Mendocino County Today: Monday, Aug 8, 2016
by AVA News Service, August 7, 2016
ALTHOUGH formal confirmation is pending, Kathy Hulbert, 57, of Philo, was found dead Saturday morning in her van, which had unaccountably careened off a steep section of the Ukiah-Boonville at the 9.6 mile marker and fell some 200 feet from the roadbed. It is speculated by emergency services personnel that the accident that killed Ms. Hulbert and her dog may have occurred several days prior to the discovery of her vehicle and remains.
ACCORDING TO THE CHP, Ms. Hulbert was headed toward Boonville in her 1994 Chevrolet Gladiator when, for unknown reasons, her van left the road. The accident is still under investigation.
KATHY HULBERT, a resident of Gschwend Road, had lived most of her life in the Anderson Valley. She is survived by two children, Luke and Dallas Nelson of Ukiah and several grandchildren. Ms. Hulbert was much in demand as an in-home care worker. A kindly woman much admired for her knowledge of and devotion to animals, Ms. Hulbert had struggled to regain herself after succumbing to drugs as a younger person.
MENDOCINO COUNTY JAIL STAFF SAY LOCKING UP THE MENTALLY ILL IS ‘INSANE’
by Justine Frederiksen
(Editor’s note: This is the second installment of a series exploring the need for a secure psychiatric facility in Mendocino County. This story focuses on the Mendocino County Jail.)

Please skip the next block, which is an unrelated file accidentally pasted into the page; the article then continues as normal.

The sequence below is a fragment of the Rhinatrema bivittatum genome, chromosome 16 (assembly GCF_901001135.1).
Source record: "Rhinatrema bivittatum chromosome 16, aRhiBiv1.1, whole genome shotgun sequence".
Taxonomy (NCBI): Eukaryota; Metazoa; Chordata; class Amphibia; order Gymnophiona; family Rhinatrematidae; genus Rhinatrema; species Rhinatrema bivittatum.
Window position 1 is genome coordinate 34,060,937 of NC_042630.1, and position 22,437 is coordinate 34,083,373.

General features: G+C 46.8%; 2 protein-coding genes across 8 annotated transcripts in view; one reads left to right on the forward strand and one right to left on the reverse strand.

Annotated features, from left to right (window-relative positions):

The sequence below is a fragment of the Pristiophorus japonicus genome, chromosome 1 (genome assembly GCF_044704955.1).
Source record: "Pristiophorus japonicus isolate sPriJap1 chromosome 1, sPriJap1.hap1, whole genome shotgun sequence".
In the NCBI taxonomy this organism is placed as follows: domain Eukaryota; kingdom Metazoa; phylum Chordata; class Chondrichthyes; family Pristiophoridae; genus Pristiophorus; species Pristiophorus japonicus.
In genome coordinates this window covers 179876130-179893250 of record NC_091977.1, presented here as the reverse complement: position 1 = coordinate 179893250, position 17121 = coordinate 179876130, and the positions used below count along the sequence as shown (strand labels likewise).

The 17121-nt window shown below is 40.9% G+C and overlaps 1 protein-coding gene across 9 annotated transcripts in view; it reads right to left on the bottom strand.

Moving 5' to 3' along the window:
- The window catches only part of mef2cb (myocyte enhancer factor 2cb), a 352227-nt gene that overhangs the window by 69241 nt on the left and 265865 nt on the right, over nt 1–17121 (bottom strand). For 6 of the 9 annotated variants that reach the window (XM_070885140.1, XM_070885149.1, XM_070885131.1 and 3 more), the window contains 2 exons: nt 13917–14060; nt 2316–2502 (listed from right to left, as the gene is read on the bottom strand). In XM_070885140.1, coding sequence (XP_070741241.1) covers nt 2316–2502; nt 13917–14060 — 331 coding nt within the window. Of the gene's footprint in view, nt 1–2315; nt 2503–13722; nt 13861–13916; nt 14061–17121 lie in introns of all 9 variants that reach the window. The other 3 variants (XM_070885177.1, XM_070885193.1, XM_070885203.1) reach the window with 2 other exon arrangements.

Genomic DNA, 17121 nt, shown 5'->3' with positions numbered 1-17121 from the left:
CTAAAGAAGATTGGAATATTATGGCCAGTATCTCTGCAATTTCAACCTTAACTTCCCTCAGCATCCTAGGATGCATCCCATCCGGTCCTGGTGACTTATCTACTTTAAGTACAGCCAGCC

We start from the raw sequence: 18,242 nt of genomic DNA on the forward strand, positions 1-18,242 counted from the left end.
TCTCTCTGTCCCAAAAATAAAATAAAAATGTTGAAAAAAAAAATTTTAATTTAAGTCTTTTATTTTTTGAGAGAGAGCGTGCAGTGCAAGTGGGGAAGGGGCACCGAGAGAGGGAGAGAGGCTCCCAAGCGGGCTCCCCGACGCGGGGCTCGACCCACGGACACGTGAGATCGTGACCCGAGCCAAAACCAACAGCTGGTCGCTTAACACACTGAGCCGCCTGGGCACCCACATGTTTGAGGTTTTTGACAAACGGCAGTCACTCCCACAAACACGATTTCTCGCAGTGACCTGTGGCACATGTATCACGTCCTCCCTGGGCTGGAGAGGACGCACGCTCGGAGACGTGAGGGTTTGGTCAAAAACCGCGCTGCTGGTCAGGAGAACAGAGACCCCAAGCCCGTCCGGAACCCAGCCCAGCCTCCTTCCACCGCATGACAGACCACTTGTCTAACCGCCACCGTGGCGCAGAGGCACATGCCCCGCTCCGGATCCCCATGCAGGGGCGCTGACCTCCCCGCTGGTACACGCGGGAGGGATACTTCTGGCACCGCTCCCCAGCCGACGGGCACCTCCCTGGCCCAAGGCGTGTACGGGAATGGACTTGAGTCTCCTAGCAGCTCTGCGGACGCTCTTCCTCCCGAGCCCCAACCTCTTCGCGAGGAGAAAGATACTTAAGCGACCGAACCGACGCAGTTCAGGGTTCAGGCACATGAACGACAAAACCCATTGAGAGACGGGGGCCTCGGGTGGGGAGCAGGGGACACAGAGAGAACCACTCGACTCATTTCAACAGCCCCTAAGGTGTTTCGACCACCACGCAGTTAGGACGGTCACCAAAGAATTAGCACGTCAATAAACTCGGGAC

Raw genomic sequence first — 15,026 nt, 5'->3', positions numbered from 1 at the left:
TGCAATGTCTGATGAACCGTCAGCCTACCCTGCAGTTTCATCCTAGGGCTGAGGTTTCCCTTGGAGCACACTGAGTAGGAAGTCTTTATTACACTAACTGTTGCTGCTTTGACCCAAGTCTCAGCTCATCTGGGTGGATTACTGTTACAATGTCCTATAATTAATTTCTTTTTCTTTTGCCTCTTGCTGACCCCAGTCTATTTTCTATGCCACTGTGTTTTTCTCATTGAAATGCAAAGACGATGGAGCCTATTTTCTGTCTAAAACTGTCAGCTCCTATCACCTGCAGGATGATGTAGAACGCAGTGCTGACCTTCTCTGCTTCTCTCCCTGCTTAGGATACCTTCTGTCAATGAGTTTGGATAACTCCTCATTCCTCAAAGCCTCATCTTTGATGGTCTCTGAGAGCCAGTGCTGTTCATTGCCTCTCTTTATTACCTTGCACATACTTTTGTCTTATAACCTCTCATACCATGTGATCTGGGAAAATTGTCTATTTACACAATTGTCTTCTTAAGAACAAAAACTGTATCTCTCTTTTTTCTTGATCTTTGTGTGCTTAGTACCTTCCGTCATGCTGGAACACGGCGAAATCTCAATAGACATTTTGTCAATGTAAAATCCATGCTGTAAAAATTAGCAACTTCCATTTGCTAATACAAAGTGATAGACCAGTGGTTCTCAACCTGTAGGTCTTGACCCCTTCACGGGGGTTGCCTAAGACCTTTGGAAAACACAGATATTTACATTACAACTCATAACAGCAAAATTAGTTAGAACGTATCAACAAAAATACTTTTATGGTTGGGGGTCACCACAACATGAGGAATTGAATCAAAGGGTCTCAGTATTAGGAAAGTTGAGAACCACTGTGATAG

Few places are less soothing than a holding cell. Especially the one you’ll be put in at the Mendocino County Jail when you’re already feeling so hopeless you want to die.
Most cells don’t have windows, but this one doesn’t even have a place to sit. There’s only blank walls and a drain hole in the floor.
If you’re in there, you’ve been stripped naked and put in a padded vest. When you need to eat, food will be pushed through a flap in the door. When you need to go to the bathroom, you’ll use that hole in the floor.
“And there’s nothing but the voices in their head to keep them company,” said Robert Hurley, a nurse at the jail. “That’s the exact opposite of what they need.”
“My job is detainment, not treatment,” said Sgt. Eldon Johnston, describing the safety cell as a tool guards need to prevent people from hurting themselves. But at a hospital, Hurley said, someone in that state could be supervised rather than caged.
“Someone would be standing within an arm’s length of them at all times,” he said. “Someone who is trained to help calm and comfort them.”
“They can even do this,” said Claire Teske, who manages the jail’s medical staff, reaching out to put her hand on Hurley’s shoulder. “Never underestimate the healing power of human touch.”
The Last Resort
But there is no psychiatric hospital in Mendocino County, so many people who need one end up at the jail instead.
“We’ve become the option of last resort,” said Corrections Commander Tim Pearce. As he spoke on a recent Thursday, Johnston came into his office to update Pearce on the latest 5150 hold, which meant a person was being detained for a mental health evaluation. In this instance, the woman being held was waiting outside in a deputy’s car until a mental health worker could respond.
“We’re trying to divert them from here,” said Pearce, explaining that booking someone into his facility usually begins a vicious cycle that does little more than overcrowd the jail and waste public resources.